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Both are corrupting influences which should be illegal. When campaign contributions are so large that they buy a person access and influence, they are bribes. They disenfranchise every one of us.

I am more of a believer in free speech, but clearly, governments have given great incentive for men like Adelson and Soros to make their large contributions. Is this a great country or what? ;)

Ron
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I am more of a believer in free speech

The huge mistake the supreme court has made is to equate giving money with free speech. Giving money is not speech. It's a bribe.

Elan
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When campaign contributions are so large…

You think $2,500 is "so large"?

Because that's the maximum an individual can contribute to a candidate in any given election.

Even if we throw in contributions to national, state, district, and local party committees, the limit is still shy of $50,000.

(Source: http://www.fec.gov/pages/brochures/contriblimits.shtml)

There are probably hundreds of thousands (or millions) of individuals who contribute that much. Even If Obama met with 100 such individuals every day, he couldn't meet them all before his term expires.
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When campaign contributions are so large…

You think $2,500 is "so large"?

Because that's the maximum an individual can contribute to a candidate in any given election.


I wasn't refering to direct contributions within those legal limits. It's the super-pacs and other dark-money schemes that funnel tens and hundreds of millions of dollars to campaigns that are supposedly not coordinated with the candidates themselves. This flood of money permitted by the Supreme Court's Citizens United decision is bribery on a massive scale.

Elan
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It's the super-pacs and other dark-money schemes that funnel tens and hundreds of millions of dollars to campaigns that are supposedly not coordinated with the candidates themselves.

Not just "supposedly." People have gone to jail for coordinating independent expenditures with official campaign organizations.

One example can be found in Act One of This American Life episode 463, found at this link: http://www.thisamericanlife.org/radio-archives/episode/463/m...

This flood of money permitted by the Supreme Court's Citizens United decision…

Had the Supreme not overturned McCain–Feingold, spending by Adelson and Soros would NOT have been affected. The McCain–Feingold Act does not regulate spending by individuals.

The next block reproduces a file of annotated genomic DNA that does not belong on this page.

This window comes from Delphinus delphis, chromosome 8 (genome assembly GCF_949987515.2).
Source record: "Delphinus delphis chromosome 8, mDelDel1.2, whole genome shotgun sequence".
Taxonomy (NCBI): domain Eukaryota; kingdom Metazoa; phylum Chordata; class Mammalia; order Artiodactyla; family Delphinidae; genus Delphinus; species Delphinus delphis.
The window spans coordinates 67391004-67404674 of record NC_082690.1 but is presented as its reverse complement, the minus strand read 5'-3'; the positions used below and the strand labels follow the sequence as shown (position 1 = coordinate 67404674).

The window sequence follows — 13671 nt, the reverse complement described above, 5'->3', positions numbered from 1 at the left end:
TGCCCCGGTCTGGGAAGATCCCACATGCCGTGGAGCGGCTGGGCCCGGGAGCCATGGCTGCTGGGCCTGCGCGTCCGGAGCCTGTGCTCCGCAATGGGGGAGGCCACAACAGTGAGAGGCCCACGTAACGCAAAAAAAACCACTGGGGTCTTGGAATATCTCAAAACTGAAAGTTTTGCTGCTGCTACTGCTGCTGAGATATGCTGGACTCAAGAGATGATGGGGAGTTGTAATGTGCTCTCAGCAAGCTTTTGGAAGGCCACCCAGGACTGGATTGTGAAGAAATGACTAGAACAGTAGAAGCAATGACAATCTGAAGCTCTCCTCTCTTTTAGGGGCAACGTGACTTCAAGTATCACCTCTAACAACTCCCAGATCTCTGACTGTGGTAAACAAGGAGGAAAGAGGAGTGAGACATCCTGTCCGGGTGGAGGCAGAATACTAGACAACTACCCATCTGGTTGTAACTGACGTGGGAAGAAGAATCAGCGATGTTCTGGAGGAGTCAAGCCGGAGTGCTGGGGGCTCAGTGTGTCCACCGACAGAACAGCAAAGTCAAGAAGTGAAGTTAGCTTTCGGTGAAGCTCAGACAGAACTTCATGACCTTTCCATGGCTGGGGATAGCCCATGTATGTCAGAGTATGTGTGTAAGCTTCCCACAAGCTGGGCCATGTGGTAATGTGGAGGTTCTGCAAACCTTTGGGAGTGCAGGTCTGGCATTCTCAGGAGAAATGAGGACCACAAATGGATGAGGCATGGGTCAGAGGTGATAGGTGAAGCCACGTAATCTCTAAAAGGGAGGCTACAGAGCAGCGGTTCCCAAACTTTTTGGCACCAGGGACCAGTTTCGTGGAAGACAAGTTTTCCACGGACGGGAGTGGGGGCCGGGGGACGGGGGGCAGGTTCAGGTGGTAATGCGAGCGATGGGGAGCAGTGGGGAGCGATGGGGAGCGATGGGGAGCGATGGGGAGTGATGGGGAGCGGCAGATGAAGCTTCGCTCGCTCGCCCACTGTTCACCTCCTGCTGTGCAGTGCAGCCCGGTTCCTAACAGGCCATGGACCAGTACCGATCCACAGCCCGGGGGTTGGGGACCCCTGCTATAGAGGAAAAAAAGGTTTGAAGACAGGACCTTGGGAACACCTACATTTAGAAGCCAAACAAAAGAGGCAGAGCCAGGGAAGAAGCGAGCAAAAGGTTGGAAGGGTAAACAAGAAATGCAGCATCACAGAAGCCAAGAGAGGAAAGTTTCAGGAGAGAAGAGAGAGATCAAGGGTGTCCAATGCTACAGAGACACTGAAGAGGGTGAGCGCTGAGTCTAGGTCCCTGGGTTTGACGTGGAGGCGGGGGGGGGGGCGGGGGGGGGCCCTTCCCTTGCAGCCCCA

The Citizens United decision affected only spending by corporations and unions. Given the wording of the first amendment, I don't really see any way to change this without a constitutional amendment.

FWIW, I actually favor an amendment that would limit spending to qualified electors. By that I mean that only individuals could contribute to campaigns, and then only to campaigns in which they are permitted to vote. So no rich Californians donating to a Senate race in Massachusetts, and no wealthy Utah Mormons contributing money to fight gay marriage in California.
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It's the super-pacs and other dark-money schemes that funnel tens and hundreds of millions of dollars to campaigns that are supposedly not coordinated with the candidates themselves.

Not just "supposedly."


Yeah, sure. This reminds me of a scene in a recent episode of the HBO series Boardwalk Empire. It's set during Prohibition. The gangster proposes to the U.S. secretary of the treasury who secretly owns a distillery to run it for him. The offer is accepted with the condition that they never talk to each other again.

Had the Supreme not overturned McCain–Feingold, spending by Adelson and Soros would NOT have been affected. The McCain–Feingold Act does not regulate spending by individuals.

The supreme court has made it easier for the likes of Adelson, Koch and Soros too, by allowing them to spend through corporations which hide the identity of the spenders. What may be legal can still be very embarrassing to a candidate if there is full disclosure. There are hundreds of millionaires who, unlike the characters above, still have some shame, or make contributions solely as political bribes, and would not contribute if their identity had to be disclosed.

FWIW, I actually favor an amendment that would limit spending to qualified electors. By that I mean that only individuals could contribute to campaigns, and then only to campaigns in which they are permitted to vote. So no rich Californians donating to a Senate race in Massachusetts, and no wealthy Utah Mormons contributing money to fight gay marriage in California.

I agree. That is what Public Citizen is trying to do, in one form or another.

Elan
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I agree.

Hooray! I love it when we find something about which we can agree.
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For our four kids our total bill comes to about $24,000 / year. And that's with three kids in kindergarden, where the rate is slightly lower.

It's big enough to be a contributing factor in our decision to make aliyah.
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For our four kids our total bill comes to about $24,000 / year. And that's with three kids in kindergarden, where the rate is slightly lower.

It's big enough to be a contributing factor in our decision to make aliyah.


I'm sure it is. Even on a lower salary in Israel, you could easily have more disposable income.

silencer